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Government & Politics

Online Voting Registration Moves Ohio Into the 21st Century...Next Year

Jon Husted

Soon, Ohioans will be allowed to register to vote online instead of only via the old paper application. But some lawmakers are still skeptical about the plans.

The state’s top elections official, Secretary of State Jon Husted, says being able to register to vote online is a good idea for many reasons.

“It’ll make voting more secure; it’ll make it easier; it’ll save a lot of money," says Husted.

"We expect that the taxpayers at the local community level will save millions of dollars. It’s more secure because of the fact that we can do an instantaneous (check) on voters to make sure they’re eligible to vote in Ohio.”

After years of pushing the issue, the House gave the final go-ahead to allow for online voter registration, but there’s a catch. The House added a provision to make sure voters can’t register online until next year - something Husted opposed.

“There are absolutely no good reasons why it should be delayed until 2017 from an administrative point of view. That’s a policy decision that they’re making not one based on implementation.”

Husted says the online tool is ready now, and he just needs the legal authority to start it up.

Online registration still requires state ID

The delay in implementing the law irked House Democrats such as Rep. Kathleen Clyde of Kent, who’s made elections issues her priority. 

Rep. Kathleen Clyde ( D - Kent ) sees the passage of the online registration bill as a victory for voters, but questions the delay and the ID requirements.

Clyde also voiced concerns about the way the online tool will work. To register people will have to have a signature on file. Husted’s online platform will use the signature from a driver’s license or a state ID card.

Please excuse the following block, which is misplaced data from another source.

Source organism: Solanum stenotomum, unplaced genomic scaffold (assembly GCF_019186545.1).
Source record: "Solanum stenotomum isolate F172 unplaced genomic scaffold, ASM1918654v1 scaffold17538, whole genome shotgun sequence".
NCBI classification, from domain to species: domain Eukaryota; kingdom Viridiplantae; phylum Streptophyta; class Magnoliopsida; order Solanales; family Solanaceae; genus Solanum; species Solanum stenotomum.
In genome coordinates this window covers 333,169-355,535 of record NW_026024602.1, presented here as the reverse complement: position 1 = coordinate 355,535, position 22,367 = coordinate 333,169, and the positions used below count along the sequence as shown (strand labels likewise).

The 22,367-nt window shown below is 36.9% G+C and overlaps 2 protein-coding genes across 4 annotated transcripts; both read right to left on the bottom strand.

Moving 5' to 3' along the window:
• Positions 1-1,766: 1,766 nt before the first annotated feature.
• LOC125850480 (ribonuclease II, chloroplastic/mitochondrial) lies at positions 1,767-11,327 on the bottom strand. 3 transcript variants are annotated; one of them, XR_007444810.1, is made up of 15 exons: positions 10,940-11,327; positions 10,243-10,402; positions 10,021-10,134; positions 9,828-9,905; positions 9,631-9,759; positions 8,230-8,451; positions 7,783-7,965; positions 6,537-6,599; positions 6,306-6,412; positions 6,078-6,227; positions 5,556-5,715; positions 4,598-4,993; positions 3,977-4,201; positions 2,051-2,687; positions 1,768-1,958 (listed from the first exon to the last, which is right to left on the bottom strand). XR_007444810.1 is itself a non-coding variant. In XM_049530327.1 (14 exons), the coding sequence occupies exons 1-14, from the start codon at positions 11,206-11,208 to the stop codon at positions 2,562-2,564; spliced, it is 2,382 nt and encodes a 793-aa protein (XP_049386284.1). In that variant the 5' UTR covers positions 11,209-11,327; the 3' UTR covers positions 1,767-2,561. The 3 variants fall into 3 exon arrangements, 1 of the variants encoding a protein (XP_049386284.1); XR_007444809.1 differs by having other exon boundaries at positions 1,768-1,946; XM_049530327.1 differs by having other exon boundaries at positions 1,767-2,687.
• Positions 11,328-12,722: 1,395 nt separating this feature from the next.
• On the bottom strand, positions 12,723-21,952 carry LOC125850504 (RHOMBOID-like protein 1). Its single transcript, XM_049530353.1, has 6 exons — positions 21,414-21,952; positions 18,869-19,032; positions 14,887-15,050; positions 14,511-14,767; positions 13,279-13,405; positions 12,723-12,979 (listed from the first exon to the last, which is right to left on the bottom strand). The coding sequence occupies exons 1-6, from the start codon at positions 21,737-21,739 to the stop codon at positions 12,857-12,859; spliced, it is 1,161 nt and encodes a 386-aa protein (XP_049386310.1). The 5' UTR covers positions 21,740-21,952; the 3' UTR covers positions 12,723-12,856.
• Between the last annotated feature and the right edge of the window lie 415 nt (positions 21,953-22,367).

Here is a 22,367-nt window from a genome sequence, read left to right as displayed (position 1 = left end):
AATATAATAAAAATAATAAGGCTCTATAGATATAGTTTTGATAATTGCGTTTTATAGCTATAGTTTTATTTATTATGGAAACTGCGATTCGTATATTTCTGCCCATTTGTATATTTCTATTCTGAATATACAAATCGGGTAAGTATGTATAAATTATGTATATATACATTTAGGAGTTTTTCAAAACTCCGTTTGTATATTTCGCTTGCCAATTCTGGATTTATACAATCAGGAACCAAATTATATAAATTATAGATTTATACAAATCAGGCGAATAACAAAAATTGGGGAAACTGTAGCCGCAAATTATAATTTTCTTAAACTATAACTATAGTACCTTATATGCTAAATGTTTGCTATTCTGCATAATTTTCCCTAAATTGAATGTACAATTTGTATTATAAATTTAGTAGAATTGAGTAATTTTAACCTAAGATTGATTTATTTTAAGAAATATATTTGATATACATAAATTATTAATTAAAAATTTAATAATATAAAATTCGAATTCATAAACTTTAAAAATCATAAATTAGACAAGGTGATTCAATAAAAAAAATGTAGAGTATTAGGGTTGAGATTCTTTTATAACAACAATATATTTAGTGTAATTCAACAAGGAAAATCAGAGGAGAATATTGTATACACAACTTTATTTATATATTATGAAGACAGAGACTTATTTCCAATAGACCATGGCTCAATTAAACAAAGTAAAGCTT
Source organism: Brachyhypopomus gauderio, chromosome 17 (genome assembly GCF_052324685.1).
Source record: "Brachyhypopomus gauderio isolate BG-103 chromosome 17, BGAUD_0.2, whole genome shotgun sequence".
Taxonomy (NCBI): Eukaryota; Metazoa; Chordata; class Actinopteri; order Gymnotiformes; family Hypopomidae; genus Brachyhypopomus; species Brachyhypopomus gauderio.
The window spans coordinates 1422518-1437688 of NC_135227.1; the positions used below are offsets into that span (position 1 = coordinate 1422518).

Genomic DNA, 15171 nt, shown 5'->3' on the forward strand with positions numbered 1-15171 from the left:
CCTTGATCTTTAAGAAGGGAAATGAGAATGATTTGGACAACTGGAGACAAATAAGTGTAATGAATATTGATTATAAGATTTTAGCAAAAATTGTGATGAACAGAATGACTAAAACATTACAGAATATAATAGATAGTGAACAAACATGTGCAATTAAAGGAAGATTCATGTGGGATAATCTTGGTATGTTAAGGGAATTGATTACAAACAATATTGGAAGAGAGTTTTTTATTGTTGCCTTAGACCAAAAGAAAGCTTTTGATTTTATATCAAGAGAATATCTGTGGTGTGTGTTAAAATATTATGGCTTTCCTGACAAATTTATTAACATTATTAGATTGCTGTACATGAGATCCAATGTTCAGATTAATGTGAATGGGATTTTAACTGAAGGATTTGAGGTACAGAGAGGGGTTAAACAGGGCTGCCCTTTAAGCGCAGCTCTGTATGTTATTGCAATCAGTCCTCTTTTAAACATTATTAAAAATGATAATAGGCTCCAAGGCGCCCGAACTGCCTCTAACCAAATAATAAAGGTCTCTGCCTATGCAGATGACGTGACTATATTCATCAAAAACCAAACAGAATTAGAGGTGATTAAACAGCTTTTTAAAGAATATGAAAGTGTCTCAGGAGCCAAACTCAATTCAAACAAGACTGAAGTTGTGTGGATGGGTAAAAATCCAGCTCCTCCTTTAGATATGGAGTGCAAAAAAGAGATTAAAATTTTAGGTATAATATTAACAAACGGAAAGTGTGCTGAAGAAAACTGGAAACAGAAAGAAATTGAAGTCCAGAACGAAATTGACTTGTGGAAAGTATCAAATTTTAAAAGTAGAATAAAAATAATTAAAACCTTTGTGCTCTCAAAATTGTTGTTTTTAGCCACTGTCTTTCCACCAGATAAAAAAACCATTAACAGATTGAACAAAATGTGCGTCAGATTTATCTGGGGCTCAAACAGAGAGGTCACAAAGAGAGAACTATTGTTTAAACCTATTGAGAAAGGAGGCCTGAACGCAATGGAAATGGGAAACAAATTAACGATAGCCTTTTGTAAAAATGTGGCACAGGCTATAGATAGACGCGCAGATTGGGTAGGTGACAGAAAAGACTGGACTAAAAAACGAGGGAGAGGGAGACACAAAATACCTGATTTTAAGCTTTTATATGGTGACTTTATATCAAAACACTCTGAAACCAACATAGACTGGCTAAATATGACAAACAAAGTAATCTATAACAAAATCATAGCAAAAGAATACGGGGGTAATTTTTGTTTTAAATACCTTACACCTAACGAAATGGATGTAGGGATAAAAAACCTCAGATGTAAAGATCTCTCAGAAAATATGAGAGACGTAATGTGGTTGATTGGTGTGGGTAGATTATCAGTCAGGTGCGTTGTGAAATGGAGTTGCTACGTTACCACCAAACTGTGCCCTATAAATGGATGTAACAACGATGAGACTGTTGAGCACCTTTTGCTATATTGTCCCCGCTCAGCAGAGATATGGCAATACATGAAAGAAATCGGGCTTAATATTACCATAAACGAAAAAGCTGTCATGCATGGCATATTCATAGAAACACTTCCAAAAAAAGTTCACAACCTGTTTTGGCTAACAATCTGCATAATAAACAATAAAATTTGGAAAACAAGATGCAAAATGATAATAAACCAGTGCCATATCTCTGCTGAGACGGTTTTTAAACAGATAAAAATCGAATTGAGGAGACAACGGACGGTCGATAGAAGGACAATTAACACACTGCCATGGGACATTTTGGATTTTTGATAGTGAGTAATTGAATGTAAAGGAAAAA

However, Clyde says this hurts what could be as many as 300,000 people who have neither of those cards.

“Those happen often to be low-income voters, minority voters, young voters and seniors. So we want to think about how we can improve the system in the future and include those voters and allow their access to online voter registration.”

Clyde wants to take the issue one step further and require automatic voter registration. Four states have adopted that, and two-dozen others are considering it. 

“Automatic voter registration would be an opt-out system rather than an opt-in system. You would be automatically registered to vote when you visit a DMV, or access your veteran’s benefits, or graduate from high school and it is the wave of the future.”

The on-line registration measure passed overwhelmingly, but Democratic Rep. Teresa Fedor of Toledo voted against it, making the claim that Republicans keep passing elections laws that benefit their own party.

LaRose defends registration bill
Republican Sen. Frank LaRose, who sponsored the legislation, has played a role in several election-related bills that has passed the General Assembly recently. He disputes Fedor’s claims.

“I think it’s an unfortunate line of attack that people like to engage in," says LaRose.

"I think that what we should be talking about is that in Ohio it’s easier to vote than most other states. We have 28 days of early voting. You can vote by mail; you can stop by the county board of elections and cast your early ballot, and of course we have Election Day.”

Husted says another issue he’d like to work on is the ability of voters to request an absentee ballot online instead of needing to mail-in a form. But he and others have said that actually casting ballots online isn’t even close to happening.